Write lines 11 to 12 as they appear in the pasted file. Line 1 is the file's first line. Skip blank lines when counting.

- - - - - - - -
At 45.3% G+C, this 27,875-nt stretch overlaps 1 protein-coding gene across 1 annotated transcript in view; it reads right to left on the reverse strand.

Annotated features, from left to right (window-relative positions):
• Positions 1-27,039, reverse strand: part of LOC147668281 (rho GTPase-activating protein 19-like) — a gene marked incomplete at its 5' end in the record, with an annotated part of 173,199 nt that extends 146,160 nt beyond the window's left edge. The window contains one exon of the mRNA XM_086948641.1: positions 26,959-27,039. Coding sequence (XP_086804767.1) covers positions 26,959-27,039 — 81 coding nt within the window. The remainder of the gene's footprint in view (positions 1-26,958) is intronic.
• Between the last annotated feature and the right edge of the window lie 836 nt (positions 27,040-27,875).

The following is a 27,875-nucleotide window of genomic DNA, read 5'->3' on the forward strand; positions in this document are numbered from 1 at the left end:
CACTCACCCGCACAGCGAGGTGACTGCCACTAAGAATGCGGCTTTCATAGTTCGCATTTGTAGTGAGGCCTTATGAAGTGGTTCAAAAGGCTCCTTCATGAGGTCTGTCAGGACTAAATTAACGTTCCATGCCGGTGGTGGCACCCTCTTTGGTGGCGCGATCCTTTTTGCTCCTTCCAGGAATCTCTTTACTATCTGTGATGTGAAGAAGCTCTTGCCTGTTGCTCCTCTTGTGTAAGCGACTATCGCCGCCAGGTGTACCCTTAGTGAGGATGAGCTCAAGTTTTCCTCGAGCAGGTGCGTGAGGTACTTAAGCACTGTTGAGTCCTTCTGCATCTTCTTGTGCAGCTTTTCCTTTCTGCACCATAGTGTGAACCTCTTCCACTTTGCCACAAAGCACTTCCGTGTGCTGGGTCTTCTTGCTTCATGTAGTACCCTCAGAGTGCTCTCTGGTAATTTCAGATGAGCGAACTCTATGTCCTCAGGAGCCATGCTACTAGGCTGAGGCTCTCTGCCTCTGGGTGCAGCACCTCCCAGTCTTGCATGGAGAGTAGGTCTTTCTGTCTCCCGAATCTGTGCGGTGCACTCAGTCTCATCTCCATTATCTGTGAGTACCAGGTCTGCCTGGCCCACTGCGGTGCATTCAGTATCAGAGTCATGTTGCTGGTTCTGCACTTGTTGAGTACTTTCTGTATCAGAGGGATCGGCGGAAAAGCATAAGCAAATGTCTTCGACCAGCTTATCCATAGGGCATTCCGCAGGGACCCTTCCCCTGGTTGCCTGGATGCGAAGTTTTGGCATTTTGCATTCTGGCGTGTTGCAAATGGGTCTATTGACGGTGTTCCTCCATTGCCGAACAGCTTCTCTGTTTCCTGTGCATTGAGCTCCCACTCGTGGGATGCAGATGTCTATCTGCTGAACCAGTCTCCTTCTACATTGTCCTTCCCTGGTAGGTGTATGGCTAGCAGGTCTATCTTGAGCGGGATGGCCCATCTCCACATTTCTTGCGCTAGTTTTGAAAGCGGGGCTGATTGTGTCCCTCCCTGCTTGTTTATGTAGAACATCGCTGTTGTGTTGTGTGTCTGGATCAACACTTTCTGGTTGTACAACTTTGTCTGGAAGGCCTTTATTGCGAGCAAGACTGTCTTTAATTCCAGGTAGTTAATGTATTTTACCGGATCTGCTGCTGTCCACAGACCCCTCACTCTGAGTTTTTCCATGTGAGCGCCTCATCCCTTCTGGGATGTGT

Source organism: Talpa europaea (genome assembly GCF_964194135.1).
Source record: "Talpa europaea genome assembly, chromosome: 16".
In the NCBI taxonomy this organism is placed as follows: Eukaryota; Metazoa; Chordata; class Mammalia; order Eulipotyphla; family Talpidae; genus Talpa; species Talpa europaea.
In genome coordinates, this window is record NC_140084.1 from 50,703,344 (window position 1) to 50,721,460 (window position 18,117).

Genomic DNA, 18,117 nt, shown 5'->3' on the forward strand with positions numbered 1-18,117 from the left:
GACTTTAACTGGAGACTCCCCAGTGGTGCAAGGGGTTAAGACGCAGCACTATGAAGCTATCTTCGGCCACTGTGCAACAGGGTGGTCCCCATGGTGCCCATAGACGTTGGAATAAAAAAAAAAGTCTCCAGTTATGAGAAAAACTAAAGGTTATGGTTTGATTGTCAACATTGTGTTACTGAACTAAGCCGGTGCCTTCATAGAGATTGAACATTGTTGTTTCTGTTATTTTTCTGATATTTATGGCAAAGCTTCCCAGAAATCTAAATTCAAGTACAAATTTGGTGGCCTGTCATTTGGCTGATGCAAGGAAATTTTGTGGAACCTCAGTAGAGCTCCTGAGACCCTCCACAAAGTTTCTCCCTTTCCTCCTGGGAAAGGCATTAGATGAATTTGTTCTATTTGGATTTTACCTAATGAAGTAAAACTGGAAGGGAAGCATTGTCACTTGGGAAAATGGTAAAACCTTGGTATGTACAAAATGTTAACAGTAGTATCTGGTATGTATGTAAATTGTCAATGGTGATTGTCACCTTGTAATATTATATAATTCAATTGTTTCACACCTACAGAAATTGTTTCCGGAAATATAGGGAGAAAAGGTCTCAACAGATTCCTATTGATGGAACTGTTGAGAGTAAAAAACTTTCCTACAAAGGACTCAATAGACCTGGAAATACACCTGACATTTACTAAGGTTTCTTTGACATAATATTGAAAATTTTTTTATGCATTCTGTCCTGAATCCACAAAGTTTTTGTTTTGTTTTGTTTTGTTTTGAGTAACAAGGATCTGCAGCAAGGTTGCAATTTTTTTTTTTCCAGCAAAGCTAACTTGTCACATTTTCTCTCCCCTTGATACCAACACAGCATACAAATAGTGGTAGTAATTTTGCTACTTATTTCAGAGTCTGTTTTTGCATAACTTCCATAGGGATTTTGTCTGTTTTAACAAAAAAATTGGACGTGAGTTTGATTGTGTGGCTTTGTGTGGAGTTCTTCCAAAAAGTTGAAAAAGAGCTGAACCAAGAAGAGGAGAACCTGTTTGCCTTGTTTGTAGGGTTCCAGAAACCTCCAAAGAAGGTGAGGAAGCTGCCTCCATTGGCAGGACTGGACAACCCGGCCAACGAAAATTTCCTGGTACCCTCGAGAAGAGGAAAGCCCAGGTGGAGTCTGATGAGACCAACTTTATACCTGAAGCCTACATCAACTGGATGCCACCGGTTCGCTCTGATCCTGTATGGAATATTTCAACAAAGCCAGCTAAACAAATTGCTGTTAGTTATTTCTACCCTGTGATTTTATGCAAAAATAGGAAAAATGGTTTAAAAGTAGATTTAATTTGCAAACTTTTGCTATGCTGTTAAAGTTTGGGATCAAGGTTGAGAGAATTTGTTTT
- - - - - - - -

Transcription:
Genomic DNA, 18,117 nt, shown 5'->3' on the forward strand with positions numbered 1-18,117 from the left:
GACTTTAACTGGAGACTCCCCAGTGGTGCAAGGGGTTAAGACGCAGCACTATGAAGCTATCTTCGGCCACTGTGCAACAGGGTGGTCCCCATGGTGCCCATAGACGTTGGAATAAAAAAAAAAGTCTCCAGTTATGAGAAAAACTAAAGGTTATGGTTTGATTGTCAACATTGTGTTACTGAACTAAGCCGGTGCCTTCATAGAGATTGAACATTGTTGTTTCTGTTATTTTTCTGATATTTATGGCAAAGCTTCCCAGAAATCTAAATTCAAGTACAAATTTGGTGGCCTGTCATTTGGCTGATGCAAGGAAATTTTGTGGAACCTCAGTAGAGCTCCTGAGACCCTCCACAAAGTTTCTCCCTTTCCTCCTGGGAAAGGCATTAGATGAATTTGTTCTATTTGGATTTTACCTAATGAAGTAAAACTGGAAGGGAAGCATTGTCACTTGGGAAAATGGTAAAACCTTGGTATGTACAAAATGTTAACAGTAGTATCTGGTATGTATGTAAATTGTCAATGGTGATTGTCACCTTGTAATATTATATAATTCAATTGTTTCACACCTACAGAAATTGTTTCCGGAAATATAGGGAGAAAAGGTCTCAACAGATTCCTATTGATGGAACTGTTGAGAGTAAAAAACTTTCCTACAAAGGACTCAATAGACCTGGAAATACACCTGACATTTACTAAGGTTTCTTTGACATAATATTGAAAATTTTTTTATGCATTCTGTCCTGAATCCACAAAGTTTTTGTTTTGTTTTGTTTTGTTTTGAGTAACAAGGATCTGCAGCAAGGTTGCAATTTTTTTTTTTCCAGCAAAGCTAACTTGTCACATTTTCTCTCCCCTTGATACCAACACAGCATACAAATAGTGGTAGTAATTTTGCTACTTATTTCAGAGTCTGTTTTTGCATAACTTCCATAGGGATTTTGTCTGTTTTAACAAAAAAATTGGACGTGAGTTTGATTGTGTGGCTTTGTGTGGAGTTCTTCCAAAAAGTTGAAAAAGAGCTGAACCAAGAAGAGGAGAACCTGTTTGCCTTGTTTGTAGGGTTCCAGAAACCTCCAAAGAAGGTGAGGAAGCTGCCTCCATTGGCAGGACTGGACAACCCGGCCAACGAAAATTTCCTGGTACCCTCGAGAAGAGGAAAGCCCAGGTGGAGTCTGATGAGACCAACTTTATACCTGAAGCCTACATCAACTGGATGCCACCGGTTCGCTCTGATCCTGTATGGAATATTTCAACAAAGCCAGCTAAACAAATTGCTGTTAGTTATTTCTACCCTGTGATTTTATGCAAAAATAGGAAAAATGGTTTAAAAGTAGATTTAATTTGCAAACTTTTGCTATGCTGTTAAAGTTTGGGATCAAGGTTGAGAGAATTTGTTTT